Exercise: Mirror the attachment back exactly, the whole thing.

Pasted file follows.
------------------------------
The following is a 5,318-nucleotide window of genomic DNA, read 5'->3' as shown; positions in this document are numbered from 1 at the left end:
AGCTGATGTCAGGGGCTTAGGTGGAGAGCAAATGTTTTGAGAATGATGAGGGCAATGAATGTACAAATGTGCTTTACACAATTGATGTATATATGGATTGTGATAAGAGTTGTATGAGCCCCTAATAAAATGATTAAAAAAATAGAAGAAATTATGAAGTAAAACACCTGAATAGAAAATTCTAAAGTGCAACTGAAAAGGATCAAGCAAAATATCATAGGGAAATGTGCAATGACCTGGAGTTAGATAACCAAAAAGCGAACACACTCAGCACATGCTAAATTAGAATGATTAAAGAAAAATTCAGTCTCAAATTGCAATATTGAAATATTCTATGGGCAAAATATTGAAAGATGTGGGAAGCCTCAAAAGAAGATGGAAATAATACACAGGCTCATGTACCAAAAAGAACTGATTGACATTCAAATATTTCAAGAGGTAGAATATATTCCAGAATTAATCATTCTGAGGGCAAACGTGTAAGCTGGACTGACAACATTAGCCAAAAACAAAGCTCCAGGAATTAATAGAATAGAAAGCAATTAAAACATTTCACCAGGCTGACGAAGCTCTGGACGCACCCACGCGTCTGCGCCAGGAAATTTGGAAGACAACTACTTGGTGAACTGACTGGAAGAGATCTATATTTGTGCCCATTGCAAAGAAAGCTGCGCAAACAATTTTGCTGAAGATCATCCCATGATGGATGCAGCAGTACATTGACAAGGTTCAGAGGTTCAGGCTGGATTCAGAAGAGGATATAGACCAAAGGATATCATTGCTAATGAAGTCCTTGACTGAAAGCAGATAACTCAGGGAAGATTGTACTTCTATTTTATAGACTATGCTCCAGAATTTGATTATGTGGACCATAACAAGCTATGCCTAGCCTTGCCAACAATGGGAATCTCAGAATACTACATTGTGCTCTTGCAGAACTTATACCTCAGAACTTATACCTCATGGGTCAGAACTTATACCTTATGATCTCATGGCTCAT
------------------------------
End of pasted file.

The following is a 5,318-nucleotide window of genomic DNA, read 5'->3' as shown; positions in this document are numbered from 1 at the left end:
AGCTGATGTCAGGGGCTTAGGTGGAGAGCAAATGTTTTGAGAATGATGAGGGCAATGAATGTACAAATGTGCTTTACACAATTGATGTATATATGGATTGTGATAAGAGTTGTATGAGCCCCTAATAAAATGATTAAAAAAATAGAAGAAATTATGAAGTAAAACACCTGAATAGAAAATTCTAAAGTGCAACTGAAAAGGATCAAGCAAAATATCATAGGGAAATGTGCAATGACCTGGAGTTAGATAACCAAAAAGCGAACACACTCAGCACATGCTAAATTAGAATGATTAAAGAAAAATTCAGTCTCAAATTGCAATATTGAAATATTCTATGGGCAAAATATTGAAAGATGTGGGAAGCCTCAAAAGAAGATGGAAATAATACACAGGCTCATGTACCAAAAAGAACTGATTGACATTCAAATATTTCAAGAGGTAGAATATATTCCAGAATTAATCATTCTGAGGGCAAACGTGTAAGCTGGACTGACAACATTAGCCAAAAACAAAGCTCCAGGAATTAATAGAATAGAAAGCAATTAAAACATTTCACCAGGCTGACGAAGCTCTGGACGCACCCACGCGTCTGCGCCAGGAAATTTGGAAGACAACTACTTGGTGAACTGACTGGAAGAGATCTATATTTGTGCCCATTGCAAAGAAAGCTGCGCAAACAATTTTGCTGAAGATCATCCCATGATGGATGCAGCAGTACATTGACAAGGTTCAGAGGTTCAGGCTGGATTCAGAAGAGGATATAGACCAAAGGATATCATTGCTAATGAAGTCCTTGACTGAAAGCAGATAACTCAGGGAAGATTGTACTTCTATTTTATAGACTATGCTCCAGAATTTGATTATGTGGACCATAACAAGCTATGCCTAGCCTTGCCAACAATGGGAATCTCAGAATACTACATTGTGCTCTTGCAGAACTTATACCTCAGAACTTATACCTCATGGGTCAGAACTTATACCTTATGATCTCATGGCTCAT